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Cervical Cancer - Stages

Staging is the process physicians use to assess the size and location of a patient’s cancer. Identifying the cancer stage is one of the most important factors in selecting treatment options.

The FIGO (International Federation of Gynecology and Obstetrics) system is used to stage cervical cancer. The FIGO system involves assigning a numerical stage (0 through IV) to a patient’s cancer based on physical examination and other diagnostic exams, such as cystoscopy or proctoscopy.

Numerical Stages of Cervical Cancer

The stage of a cancer describes its size and the extent to which it has spread. The staging system ranges from stage 0 (early stage) to stage IV (late stage).

Stage 0 or "in situ:" The term "in situ" literally means "in place." Stage 0 describes cancer that has only been found in the layer of cells lining the cervix. The cancer has not invaded the deeper tissues of the cervix. Treatment options are the same as those used for pre-cancerous conditions and include cauterization, cone biopsy, cryosurgery, or laser surgery. A simple hysterectomy may be performed if the woman does not want to have children in the future. Stage 0 cancers can be effectively treated, but patients should be closely monitored by physicians for any possible recurrence.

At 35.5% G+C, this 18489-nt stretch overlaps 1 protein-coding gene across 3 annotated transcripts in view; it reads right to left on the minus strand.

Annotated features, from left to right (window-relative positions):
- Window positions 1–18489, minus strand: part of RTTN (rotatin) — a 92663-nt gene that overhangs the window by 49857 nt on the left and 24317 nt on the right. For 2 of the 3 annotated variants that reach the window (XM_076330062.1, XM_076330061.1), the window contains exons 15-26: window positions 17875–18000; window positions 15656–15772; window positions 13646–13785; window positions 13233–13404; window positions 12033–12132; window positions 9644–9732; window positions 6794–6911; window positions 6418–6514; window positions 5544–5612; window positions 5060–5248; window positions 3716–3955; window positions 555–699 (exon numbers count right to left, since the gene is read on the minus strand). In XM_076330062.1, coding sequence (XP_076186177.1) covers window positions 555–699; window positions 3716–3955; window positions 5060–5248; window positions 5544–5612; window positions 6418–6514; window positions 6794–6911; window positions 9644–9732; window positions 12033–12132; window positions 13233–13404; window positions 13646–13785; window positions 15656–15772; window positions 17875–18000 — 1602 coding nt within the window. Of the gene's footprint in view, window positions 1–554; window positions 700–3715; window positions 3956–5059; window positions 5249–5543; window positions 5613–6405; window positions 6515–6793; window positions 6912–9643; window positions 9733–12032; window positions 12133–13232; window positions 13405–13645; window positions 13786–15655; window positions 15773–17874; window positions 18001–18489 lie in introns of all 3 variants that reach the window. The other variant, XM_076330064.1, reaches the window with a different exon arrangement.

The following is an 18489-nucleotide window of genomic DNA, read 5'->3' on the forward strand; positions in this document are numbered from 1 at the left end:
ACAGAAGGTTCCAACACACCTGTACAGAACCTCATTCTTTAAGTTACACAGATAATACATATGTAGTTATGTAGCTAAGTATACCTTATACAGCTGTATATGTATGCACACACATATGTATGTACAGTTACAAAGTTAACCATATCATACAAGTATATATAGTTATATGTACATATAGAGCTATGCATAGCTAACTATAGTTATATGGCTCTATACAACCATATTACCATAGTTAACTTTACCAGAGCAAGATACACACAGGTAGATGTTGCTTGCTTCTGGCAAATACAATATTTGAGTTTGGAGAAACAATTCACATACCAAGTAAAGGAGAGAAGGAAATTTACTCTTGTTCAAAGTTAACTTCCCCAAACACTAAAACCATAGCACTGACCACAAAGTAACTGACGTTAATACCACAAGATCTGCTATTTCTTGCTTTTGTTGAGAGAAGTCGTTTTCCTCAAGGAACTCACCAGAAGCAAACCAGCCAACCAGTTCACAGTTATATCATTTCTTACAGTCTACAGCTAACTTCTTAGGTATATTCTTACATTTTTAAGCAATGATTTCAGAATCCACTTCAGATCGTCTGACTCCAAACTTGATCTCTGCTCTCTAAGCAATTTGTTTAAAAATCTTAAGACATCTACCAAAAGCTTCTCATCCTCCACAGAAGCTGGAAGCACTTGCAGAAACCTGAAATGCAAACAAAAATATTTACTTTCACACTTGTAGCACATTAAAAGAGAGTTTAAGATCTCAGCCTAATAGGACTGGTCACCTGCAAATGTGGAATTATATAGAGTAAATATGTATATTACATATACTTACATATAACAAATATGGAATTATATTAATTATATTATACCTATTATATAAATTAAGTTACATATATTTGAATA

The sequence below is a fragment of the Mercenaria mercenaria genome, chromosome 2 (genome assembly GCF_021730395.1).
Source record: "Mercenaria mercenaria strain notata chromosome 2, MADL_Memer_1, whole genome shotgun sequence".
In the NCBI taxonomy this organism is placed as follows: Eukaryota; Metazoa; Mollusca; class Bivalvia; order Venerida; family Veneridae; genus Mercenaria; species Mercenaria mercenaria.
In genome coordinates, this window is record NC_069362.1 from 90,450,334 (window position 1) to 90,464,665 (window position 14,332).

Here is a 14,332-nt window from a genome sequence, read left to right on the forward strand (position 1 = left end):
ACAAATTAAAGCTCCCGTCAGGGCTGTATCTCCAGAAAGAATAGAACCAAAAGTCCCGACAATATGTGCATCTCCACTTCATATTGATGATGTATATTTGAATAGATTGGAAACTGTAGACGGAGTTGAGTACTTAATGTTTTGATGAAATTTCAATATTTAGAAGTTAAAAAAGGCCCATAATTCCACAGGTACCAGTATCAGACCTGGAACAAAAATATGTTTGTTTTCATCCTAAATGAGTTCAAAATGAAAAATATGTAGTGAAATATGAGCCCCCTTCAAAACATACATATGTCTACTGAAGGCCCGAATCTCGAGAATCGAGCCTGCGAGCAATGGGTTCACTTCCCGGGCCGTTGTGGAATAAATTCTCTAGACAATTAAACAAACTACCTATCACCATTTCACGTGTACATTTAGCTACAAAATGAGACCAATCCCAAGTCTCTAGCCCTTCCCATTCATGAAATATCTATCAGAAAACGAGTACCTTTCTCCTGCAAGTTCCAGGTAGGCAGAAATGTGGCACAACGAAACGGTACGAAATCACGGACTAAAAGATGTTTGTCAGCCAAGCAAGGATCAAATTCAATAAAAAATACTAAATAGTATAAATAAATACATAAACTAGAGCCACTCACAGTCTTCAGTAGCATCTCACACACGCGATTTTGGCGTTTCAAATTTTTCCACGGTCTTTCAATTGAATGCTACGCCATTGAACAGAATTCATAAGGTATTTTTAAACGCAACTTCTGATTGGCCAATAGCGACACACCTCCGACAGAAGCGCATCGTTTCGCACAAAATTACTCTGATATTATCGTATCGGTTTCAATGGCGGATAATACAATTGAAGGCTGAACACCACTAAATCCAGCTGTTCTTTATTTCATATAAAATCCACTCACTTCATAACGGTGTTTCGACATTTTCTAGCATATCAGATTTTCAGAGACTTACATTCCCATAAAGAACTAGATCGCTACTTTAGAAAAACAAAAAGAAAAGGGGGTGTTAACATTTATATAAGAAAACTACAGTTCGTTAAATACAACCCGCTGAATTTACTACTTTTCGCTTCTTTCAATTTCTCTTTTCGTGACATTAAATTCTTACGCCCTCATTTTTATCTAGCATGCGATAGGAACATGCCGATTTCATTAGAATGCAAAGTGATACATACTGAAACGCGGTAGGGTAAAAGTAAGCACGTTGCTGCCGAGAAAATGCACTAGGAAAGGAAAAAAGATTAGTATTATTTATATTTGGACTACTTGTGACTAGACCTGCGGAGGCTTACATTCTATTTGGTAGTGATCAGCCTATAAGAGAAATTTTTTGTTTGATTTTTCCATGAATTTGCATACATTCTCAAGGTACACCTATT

Stage I: This stage describes cancer that has spread from the lining of the cervix into the deeper connective tissue of the cervix. Stage I cancer is still confined to the uterus.

    Stage IA: This is the earliest form of stage I cancer. Only a small amount of cancer is visible upon microscopic examination. The treatment for stage IA cancer is simple hysterectomy. However, if the cancer more than 3 millimeters (approximately 1/8 inch) or has invaded the blood vessels or lymph vessels, then a radical hysterectomy may be needed. Radiation therapy may be used after surgery if the cancer cells extend to the edges of the organs that were removed. Recent clinical trials show that combined radiation and chemotherapy with cisplatin (brand name, Platinol) and other drugs is more effective than radiation alone.

Stage IA1: The area of invasion is less than 3 millimeters (approximately 1/8 inch) deep and less than 7 millimeters (approximately 1/3 inch) wide.

Stage IA2: The area of invasion is between 3 mm (millimeters) and 5 mm (approximately 1/5 inch) deep, and less than 7 mm (approximately 1/3 inch) wide.